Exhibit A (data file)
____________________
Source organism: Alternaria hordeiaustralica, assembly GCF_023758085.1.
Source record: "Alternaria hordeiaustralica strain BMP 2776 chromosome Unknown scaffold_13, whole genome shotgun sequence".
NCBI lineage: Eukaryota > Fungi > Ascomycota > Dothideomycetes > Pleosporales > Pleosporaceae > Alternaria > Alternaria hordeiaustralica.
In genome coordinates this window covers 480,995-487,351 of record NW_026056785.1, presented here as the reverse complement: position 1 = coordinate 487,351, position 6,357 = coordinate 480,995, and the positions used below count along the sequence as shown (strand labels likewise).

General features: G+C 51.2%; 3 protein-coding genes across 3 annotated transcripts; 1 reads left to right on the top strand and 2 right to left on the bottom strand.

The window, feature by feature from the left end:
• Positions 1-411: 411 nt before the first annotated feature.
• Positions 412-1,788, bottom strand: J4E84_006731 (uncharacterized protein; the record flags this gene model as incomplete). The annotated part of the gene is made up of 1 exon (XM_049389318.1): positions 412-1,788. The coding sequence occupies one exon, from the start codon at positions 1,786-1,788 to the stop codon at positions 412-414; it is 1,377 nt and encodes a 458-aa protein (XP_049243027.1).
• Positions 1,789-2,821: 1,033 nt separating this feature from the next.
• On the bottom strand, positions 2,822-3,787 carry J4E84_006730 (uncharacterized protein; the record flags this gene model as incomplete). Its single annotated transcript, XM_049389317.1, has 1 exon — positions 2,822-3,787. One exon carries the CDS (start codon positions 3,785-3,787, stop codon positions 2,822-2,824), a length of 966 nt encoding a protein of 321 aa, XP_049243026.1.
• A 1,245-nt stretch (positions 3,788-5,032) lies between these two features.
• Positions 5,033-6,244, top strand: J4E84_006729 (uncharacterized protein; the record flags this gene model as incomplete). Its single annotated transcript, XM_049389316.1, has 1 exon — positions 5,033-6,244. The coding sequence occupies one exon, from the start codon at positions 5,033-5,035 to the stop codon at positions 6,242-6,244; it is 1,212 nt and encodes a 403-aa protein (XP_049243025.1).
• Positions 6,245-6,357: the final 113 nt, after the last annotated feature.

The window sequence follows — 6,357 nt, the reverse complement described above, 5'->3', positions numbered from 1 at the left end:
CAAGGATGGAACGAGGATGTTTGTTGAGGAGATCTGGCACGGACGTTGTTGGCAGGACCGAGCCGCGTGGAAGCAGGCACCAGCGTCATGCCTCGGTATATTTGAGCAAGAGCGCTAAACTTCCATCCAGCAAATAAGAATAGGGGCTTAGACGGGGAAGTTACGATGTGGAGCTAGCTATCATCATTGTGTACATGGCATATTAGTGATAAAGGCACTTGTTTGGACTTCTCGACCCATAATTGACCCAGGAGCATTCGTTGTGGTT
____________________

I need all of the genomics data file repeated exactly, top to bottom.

Source organism: Alternaria hordeiaustralica, assembly GCF_023758085.1.
Source record: "Alternaria hordeiaustralica strain BMP 2776 chromosome Unknown scaffold_13, whole genome shotgun sequence".
NCBI lineage: Eukaryota > Fungi > Ascomycota > Dothideomycetes > Pleosporales > Pleosporaceae > Alternaria > Alternaria hordeiaustralica.
In genome coordinates this window covers 480,995-487,351 of record NW_026056785.1, presented here as the reverse complement: position 1 = coordinate 487,351, position 6,357 = coordinate 480,995, and the positions used below count along the sequence as shown (strand labels likewise).

General features: G+C 51.2%; 3 protein-coding genes across 3 annotated transcripts; 1 reads left to right on the top strand and 2 right to left on the bottom strand.

The window, feature by feature from the left end:
• Positions 1-411: 411 nt before the first annotated feature.
• Positions 412-1,788, bottom strand: J4E84_006731 (uncharacterized protein; the record flags this gene model as incomplete). The annotated part of the gene is made up of 1 exon (XM_049389318.1): positions 412-1,788. The coding sequence occupies one exon, from the start codon at positions 1,786-1,788 to the stop codon at positions 412-414; it is 1,377 nt and encodes a 458-aa protein (XP_049243027.1).
• Positions 1,789-2,821: 1,033 nt separating this feature from the next.
• On the bottom strand, positions 2,822-3,787 carry J4E84_006730 (uncharacterized protein; the record flags this gene model as incomplete). Its single annotated transcript, XM_049389317.1, has 1 exon — positions 2,822-3,787. One exon carries the CDS (start codon positions 3,785-3,787, stop codon positions 2,822-2,824), a length of 966 nt encoding a protein of 321 aa, XP_049243026.1.
• A 1,245-nt stretch (positions 3,788-5,032) lies between these two features.
• Positions 5,033-6,244, top strand: J4E84_006729 (uncharacterized protein; the record flags this gene model as incomplete). Its single annotated transcript, XM_049389316.1, has 1 exon — positions 5,033-6,244. The coding sequence occupies one exon, from the start codon at positions 5,033-5,035 to the stop codon at positions 6,242-6,244; it is 1,212 nt and encodes a 403-aa protein (XP_049243025.1).
• Positions 6,245-6,357: the final 113 nt, after the last annotated feature.

The window sequence follows — 6,357 nt, the reverse complement described above, 5'->3', positions numbered from 1 at the left end:
CAAGGATGGAACGAGGATGTTTGTTGAGGAGATCTGGCACGGACGTTGTTGGCAGGACCGAGCCGCGTGGAAGCAGGCACCAGCGTCATGCCTCGGTATATTTGAGCAAGAGCGCTAAACTTCCATCCAGCAAATAAGAATAGGGGCTTAGACGGGGAAGTTACGATGTGGAGCTAGCTATCATCATTGTGTACATGGCATATTAGTGATAAAGGCACTTGTTTGGACTTCTCGACCCATAATTGACCCAGGAGCATTCGTTGTGGTT